Congratulations to the Duke and Duchess of Cambridge on the news that she is expecting their second child. A growing family is a wonderful thing. And let’s be clear, wanting a second child does not make them ‘selfish’.
This jumped into my mind after reading an interview with Maxine Peake in The Times. In it she reveals her fertility struggle including failed IVF and a number of miscarriages. When an actor friend announced to her he was too selfish to have children, Ms Peake replied: ‘No, you’re wrong. Having children is very selfish. There is a vanity and selfishness in some respects in believing you must continue your genes and blood line.”
There is nothing new in the view that having children is selfish as it gives life to your desire to continue you own gene line and, in fairness, if I had been through what Ms Peake has experienced and someone said this to me, I may have had a similar outburst. But this view, can feed into the newish idea that people now have to justify their decision to have children. We don’t.
This commentator, a mother, believes: “Peake is right: most parents go into the deal with essentially selfish reasons. At the most basic we’re being driven by a biological urge to replicate our own genes. And parents don’t have children so they can suffer and sacrifice. They choose to have kids for the joys that they believe they will get out of the experience.”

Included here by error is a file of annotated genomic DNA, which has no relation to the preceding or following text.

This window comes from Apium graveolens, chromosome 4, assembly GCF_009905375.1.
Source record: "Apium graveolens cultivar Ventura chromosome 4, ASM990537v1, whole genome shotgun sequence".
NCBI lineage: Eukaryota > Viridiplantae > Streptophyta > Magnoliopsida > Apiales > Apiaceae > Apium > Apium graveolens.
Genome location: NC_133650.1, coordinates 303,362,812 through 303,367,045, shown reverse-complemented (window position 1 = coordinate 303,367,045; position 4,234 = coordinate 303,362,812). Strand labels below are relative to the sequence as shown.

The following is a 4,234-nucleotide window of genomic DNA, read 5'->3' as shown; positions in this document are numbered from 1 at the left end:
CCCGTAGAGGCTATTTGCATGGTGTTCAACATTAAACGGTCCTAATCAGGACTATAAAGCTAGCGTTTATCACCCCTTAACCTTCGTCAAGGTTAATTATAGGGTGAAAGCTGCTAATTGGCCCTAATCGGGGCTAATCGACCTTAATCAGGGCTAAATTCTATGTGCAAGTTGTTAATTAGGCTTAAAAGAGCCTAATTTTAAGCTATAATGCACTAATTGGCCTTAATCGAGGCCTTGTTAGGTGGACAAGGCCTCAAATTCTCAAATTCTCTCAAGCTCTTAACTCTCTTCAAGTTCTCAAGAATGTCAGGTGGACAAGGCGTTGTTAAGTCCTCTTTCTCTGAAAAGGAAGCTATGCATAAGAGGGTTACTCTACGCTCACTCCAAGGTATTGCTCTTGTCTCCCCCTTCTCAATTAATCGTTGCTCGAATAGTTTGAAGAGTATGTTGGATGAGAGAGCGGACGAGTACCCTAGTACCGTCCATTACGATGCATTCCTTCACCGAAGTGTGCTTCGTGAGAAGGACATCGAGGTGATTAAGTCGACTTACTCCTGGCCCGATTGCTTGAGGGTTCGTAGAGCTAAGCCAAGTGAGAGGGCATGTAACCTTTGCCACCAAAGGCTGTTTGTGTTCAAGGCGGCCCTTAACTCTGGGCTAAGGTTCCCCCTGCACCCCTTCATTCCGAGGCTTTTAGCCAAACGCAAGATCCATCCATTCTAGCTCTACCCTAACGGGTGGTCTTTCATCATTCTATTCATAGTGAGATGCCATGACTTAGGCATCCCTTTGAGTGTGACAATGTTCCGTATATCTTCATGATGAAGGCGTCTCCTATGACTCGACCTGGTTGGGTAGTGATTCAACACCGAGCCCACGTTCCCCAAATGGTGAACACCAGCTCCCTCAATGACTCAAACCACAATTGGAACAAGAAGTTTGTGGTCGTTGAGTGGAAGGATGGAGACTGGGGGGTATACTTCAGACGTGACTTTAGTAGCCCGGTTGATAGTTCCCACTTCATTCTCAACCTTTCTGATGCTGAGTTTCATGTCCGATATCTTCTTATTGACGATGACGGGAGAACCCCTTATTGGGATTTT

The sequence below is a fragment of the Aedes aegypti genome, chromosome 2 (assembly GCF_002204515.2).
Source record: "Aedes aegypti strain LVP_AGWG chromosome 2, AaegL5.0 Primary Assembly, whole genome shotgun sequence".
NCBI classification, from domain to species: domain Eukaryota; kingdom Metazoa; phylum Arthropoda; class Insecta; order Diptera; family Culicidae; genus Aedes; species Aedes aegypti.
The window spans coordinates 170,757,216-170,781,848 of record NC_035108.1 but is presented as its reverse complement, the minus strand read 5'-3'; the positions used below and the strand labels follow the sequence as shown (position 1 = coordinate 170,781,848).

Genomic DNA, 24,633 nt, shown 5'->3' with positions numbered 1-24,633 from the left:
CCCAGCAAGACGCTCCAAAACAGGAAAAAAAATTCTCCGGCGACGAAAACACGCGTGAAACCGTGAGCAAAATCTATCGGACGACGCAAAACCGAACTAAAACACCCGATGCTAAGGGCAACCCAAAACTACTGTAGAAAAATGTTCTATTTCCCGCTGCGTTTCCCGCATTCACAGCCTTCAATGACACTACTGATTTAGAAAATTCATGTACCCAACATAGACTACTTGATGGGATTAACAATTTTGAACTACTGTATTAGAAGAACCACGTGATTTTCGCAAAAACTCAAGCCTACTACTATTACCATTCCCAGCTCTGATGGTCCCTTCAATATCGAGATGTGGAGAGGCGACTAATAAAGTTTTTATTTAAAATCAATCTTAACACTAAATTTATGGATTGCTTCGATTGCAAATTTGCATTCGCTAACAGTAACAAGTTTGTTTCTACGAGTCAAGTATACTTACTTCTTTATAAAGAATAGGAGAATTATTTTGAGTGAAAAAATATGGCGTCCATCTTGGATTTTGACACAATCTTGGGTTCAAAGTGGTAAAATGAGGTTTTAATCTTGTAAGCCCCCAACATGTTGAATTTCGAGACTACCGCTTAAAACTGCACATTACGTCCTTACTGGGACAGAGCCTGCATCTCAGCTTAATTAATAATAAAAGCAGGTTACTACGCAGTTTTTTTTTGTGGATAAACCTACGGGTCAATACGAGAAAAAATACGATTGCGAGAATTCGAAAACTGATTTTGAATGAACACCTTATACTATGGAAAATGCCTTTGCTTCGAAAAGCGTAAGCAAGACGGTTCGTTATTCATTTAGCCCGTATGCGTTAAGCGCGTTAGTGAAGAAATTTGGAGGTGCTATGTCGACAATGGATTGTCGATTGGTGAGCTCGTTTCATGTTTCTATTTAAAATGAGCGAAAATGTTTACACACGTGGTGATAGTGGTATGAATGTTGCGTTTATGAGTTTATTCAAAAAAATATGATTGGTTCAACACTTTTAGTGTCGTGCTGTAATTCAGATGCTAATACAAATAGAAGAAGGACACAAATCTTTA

If deciding to have children because you believe it is one of greatest aspects of the human experience is selfish then so be it – but I believe it is pretty wide definition of selfishness. It is true the desire to replicate your genes and the joy of the ‘experience’ you believe you will receive play a big part.
But the question is what does the experience involve? It does not involve a cruise around the Med. It involves mainly acts of selflessness. If you did not know before the screaming bundle of joy came along, you will certainly know it soon enough: your needs are totally subservient to this human being who is totally dependent on you. All the little things you do, feeding, clothing, cooing to sleep, changing singing, teaching and playing, you do for another person. This does not make you a martyr but it certainly does not make you selfish either.
Up until very recently a major symbol of adulthood was that we got married and children followed. No further justification or explanation was needed. It is a good thing that not everyone these days must follow this plan, but it should not follow that those who do must explain why. Many say that currently there is a ‘cult of parenthood or motherhood’ but I am not too sure. I have read and experienced quite a few incidents of fecundophobia. Royal babies are popular but this does not mean we have a family-friendly society.
Finally, It should be borne in mind, that Britain’s and Europe’s future are in doubt due in no small part to a falling population. Soon there will simply not be enough young people to support the ever growing elderly population and the West will continue to decline. So having children is neither selfish on an individual or societal level. Our future, in fact, depends on them.